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You Gave Me Your Word: How Good City Planning Became Walkability

This is a guest blog post by Jeff Speck, AICP, CNU-A, LEED-AP, Honorary ASLA. Jeff is the founding principal of Speck & Associates and the author of the best-selling Walkable City and, more recently, Walkable City Rules: 101 Step to Making Better Places, just published by Island Press.

I never set out to be the “walkability” guy. My training was in art history, then in architecture. I was fully primed and pumped to launch a career designing, who knows what, probably kitchen additions for the fabulously wealthy.

But then I got bit. Not by a radioactive spider, and certainly not by “walkability,” but by Andres Duany. He was giving a talk at the Boston Museum of Fine Arts (1989), the talk that ended up being his classic lecture, called something like “Towns vs. Sprawl.” I went, not because I was interested in city planning (yet), but because I had read about the new town of Seaside that he and Elizabeth Plater-Zyberk had designed in the Florida panhandle, and how it was being built with dozens of cool new buildings by young architects. I had no idea that what I was about to witness over the next two hours would turn into my life’s work.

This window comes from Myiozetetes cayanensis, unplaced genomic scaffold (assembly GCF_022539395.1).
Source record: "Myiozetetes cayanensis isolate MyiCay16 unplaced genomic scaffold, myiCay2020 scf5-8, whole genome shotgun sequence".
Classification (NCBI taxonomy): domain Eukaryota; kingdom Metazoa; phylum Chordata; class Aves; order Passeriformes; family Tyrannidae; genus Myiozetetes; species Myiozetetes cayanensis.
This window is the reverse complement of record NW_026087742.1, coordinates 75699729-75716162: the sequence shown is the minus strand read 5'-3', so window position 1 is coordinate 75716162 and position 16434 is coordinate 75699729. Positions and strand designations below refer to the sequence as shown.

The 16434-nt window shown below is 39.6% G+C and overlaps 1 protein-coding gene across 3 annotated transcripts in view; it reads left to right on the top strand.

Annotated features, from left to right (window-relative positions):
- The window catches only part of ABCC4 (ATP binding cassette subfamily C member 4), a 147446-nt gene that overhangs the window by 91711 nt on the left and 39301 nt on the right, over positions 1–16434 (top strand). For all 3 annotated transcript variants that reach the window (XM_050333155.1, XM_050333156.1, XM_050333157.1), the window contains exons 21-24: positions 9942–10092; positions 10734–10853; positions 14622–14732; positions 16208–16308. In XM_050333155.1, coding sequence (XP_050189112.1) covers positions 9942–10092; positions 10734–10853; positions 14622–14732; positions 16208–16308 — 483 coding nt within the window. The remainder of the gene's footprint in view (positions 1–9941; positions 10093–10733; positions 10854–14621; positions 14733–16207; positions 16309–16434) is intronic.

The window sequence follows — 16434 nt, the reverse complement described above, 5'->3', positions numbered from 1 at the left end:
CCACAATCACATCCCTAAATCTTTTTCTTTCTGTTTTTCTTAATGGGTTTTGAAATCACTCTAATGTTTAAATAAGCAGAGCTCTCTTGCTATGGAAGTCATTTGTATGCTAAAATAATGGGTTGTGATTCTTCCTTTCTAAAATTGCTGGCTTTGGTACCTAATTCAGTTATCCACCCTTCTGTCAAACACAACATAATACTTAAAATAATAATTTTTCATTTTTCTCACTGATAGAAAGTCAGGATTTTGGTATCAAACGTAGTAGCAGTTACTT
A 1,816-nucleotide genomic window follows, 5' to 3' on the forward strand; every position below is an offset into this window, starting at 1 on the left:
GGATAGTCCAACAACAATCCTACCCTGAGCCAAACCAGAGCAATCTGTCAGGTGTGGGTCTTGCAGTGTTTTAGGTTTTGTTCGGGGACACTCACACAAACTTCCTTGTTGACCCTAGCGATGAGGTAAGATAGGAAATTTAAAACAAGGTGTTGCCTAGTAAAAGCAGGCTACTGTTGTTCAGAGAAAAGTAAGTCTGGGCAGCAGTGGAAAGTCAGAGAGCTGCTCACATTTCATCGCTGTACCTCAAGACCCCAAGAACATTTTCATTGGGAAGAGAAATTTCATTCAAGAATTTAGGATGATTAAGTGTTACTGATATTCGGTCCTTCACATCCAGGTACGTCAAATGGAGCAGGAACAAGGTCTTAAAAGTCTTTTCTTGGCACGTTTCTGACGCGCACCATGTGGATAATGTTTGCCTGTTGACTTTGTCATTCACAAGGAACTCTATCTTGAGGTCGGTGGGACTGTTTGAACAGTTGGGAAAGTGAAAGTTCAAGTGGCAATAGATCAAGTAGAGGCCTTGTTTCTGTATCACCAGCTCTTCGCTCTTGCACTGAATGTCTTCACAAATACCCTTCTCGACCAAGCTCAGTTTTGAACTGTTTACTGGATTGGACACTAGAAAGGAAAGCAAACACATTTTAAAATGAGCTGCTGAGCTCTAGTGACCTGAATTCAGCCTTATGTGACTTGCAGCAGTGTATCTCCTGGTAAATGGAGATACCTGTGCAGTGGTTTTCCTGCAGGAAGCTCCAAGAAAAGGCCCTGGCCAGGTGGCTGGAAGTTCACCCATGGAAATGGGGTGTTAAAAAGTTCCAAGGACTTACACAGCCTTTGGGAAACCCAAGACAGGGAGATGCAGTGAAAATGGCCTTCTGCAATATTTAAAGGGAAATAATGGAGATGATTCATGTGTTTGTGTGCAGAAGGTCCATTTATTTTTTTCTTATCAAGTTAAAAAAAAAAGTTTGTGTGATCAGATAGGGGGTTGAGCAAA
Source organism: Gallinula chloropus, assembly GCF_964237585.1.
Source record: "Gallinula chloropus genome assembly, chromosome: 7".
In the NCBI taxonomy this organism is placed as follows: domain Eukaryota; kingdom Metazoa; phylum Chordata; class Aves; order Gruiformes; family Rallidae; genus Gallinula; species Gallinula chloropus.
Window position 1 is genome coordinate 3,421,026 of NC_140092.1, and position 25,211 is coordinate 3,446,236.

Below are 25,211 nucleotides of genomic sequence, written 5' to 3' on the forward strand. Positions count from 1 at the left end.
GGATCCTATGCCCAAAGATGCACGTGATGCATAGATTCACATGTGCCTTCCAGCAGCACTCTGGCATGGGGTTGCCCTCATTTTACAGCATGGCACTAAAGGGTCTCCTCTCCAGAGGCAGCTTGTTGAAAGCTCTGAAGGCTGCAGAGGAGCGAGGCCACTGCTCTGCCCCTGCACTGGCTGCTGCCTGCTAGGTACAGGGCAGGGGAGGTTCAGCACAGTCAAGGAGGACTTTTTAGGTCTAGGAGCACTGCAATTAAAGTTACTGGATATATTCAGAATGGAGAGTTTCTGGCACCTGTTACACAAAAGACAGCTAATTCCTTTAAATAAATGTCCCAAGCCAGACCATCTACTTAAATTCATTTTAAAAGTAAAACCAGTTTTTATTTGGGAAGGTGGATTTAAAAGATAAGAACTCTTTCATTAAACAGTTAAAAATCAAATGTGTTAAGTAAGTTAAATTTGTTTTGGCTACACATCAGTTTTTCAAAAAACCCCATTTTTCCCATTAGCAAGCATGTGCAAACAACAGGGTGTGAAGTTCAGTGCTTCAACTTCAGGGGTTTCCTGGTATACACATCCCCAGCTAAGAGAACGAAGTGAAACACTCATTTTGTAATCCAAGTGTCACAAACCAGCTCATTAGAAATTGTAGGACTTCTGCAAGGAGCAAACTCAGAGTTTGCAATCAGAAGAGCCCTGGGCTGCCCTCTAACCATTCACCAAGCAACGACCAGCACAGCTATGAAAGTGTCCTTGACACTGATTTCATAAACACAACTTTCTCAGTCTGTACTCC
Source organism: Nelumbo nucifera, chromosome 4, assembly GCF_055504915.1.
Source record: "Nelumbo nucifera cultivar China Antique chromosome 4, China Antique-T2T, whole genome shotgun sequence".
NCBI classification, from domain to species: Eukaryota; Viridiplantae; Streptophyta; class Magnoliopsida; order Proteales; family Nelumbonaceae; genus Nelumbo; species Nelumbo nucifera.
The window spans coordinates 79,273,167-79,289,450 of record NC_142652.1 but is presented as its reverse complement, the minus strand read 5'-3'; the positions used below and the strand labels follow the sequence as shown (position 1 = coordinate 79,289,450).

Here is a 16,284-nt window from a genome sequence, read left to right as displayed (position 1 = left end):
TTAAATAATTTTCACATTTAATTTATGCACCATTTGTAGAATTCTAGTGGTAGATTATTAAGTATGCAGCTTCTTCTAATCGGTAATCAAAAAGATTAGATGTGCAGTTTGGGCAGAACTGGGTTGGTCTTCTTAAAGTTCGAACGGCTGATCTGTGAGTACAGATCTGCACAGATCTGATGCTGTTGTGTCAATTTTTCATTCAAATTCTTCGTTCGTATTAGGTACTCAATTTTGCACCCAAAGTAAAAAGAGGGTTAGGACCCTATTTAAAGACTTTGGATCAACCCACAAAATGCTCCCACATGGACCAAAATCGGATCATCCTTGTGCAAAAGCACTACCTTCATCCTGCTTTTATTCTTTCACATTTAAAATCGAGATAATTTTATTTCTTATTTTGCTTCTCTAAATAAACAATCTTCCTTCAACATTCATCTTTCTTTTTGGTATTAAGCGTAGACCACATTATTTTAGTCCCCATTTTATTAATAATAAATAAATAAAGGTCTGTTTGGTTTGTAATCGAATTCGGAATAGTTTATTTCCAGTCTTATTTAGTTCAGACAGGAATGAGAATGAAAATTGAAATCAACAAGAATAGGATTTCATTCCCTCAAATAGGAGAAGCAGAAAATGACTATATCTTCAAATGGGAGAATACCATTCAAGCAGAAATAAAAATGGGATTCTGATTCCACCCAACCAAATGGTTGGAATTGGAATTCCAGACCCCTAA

But it was the best story I had ever heard: Why do we love certain places and hate other places? Why is it illegal in America to build any more of the places we love? And what can we do about it? These questions were at the foundation of a promising new movement called Neo-Traditional Town Planning.

That conservative, nostalgic-sounding name, which threatened to turn off progressives like me, was technically accurate: the goal was a return to the traditional ways that humans had designed and built settlements from the beginning of history, only recently upended by the 20th-Century inventions of urban and suburban sprawl. At a time when its practitioners were being called radical, it had a useful gravity.